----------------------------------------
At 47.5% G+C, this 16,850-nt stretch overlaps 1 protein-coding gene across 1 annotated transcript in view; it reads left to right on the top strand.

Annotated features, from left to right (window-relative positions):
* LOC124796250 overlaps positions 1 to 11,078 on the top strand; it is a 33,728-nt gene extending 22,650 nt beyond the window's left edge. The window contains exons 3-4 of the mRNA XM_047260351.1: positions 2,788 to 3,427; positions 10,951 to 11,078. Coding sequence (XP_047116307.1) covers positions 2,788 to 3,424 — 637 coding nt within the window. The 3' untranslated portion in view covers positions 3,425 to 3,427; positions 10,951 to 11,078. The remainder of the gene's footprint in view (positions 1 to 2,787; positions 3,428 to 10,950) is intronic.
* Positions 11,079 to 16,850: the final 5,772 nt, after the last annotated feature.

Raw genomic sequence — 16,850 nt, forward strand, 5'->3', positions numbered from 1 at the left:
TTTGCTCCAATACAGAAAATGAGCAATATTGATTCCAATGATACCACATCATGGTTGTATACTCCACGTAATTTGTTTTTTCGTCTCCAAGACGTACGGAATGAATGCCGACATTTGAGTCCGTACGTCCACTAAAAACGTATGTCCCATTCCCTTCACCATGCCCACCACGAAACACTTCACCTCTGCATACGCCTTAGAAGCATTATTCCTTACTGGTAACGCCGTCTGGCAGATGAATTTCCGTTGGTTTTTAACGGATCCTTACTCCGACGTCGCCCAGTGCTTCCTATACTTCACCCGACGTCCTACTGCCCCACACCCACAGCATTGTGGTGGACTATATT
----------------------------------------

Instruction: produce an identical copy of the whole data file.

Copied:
At 47.5% G+C, this 16,850-nt stretch overlaps 1 protein-coding gene across 1 annotated transcript in view; it reads left to right on the top strand.

Annotated features, from left to right (window-relative positions):
* LOC124796250 overlaps positions 1 to 11,078 on the top strand; it is a 33,728-nt gene extending 22,650 nt beyond the window's left edge. The window contains exons 3-4 of the mRNA XM_047260351.1: positions 2,788 to 3,427; positions 10,951 to 11,078. Coding sequence (XP_047116307.1) covers positions 2,788 to 3,424 — 637 coding nt within the window. The 3' untranslated portion in view covers positions 3,425 to 3,427; positions 10,951 to 11,078. The remainder of the gene's footprint in view (positions 1 to 2,787; positions 3,428 to 10,950) is intronic.
* Positions 11,079 to 16,850: the final 5,772 nt, after the last annotated feature.

Raw genomic sequence — 16,850 nt, forward strand, 5'->3', positions numbered from 1 at the left:
TTTGCTCCAATACAGAAAATGAGCAATATTGATTCCAATGATACCACATCATGGTTGTATACTCCACGTAATTTGTTTTTTCGTCTCCAAGACGTACGGAATGAATGCCGACATTTGAGTCCGTACGTCCACTAAAAACGTATGTCCCATTCCCTTCACCATGCCCACCACGAAACACTTCACCTCTGCATACGCCTTAGAAGCATTATTCCTTACTGGTAACGCCGTCTGGCAGATGAATTTCCGTTGGTTTTTAACGGATCCTTACTCCGACGTCGCCCAGTGCTTCCTATACTTCACCCGACGTCCTACTGCCCCACACCCACAGCATTGTGGTGGACTATATT